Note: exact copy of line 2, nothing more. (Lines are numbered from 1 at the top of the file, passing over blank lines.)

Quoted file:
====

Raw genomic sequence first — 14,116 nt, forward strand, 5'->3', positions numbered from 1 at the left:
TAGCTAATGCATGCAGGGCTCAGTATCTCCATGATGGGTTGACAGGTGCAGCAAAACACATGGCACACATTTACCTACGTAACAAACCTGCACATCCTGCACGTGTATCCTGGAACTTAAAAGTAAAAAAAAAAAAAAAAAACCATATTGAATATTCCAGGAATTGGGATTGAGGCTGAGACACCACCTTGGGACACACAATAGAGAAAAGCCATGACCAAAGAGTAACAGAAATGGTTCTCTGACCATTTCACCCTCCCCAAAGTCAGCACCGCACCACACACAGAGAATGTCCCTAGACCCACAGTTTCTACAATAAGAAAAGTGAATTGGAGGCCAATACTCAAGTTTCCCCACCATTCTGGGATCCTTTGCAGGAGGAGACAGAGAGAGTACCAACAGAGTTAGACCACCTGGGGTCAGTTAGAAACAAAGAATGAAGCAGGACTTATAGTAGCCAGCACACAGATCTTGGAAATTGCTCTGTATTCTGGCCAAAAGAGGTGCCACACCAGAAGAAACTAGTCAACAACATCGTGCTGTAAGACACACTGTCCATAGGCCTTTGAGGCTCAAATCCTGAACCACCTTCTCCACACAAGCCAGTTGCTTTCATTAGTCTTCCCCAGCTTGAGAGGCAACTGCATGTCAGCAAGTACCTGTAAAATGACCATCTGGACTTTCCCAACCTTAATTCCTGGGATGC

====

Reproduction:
TAGCTAATGCATGCAGGGCTCAGTATCTCCATGATGGGTTGACAGGTGCAGCAAAACACATGGCACACATTTACCTACGTAACAAACCTGCACATCCTGCACGTGTATCCTGGAACTTAAAAGTAAAAAAAAAAAAAAAAAACCATATTGAATATTCCAGGAATTGGGATTGAGGCTGAGACACCACCTTGGGACACACAATAGAGAAAAGCCATGACCAAAGAGTAACAGAAATGGTTCTCTGACCATTTCACCCTCCCCAAAGTCAGCACCGCACCACACACAGAGAATGTCCCTAGACCCACAGTTTCTACAATAAGAAAAGTGAATTGGAGGCCAATACTCAAGTTTCCCCACCATTCTGGGATCCTTTGCAGGAGGAGACAGAGAGAGTACCAACAGAGTTAGACCACCTGGGGTCAGTTAGAAACAAAGAATGAAGCAGGACTTATAGTAGCCAGCACACAGATCTTGGAAATTGCTCTGTATTCTGGCCAAAAGAGGTGCCACACCAGAAGAAACTAGTCAACAACATCGTGCTGTAAGACACACTGTCCATAGGCCTTTGAGGCTCAAATCCTGAACCACCTTCTCCACACAAGCCAGTTGCTTTCATTAGTCTTCCCCAGCTTGAGAGGCAACTGCATGTCAGCAAGTACCTGTAAAATGACCATCTGGACTTTCCCAACCTTAATTCCTGGGATGC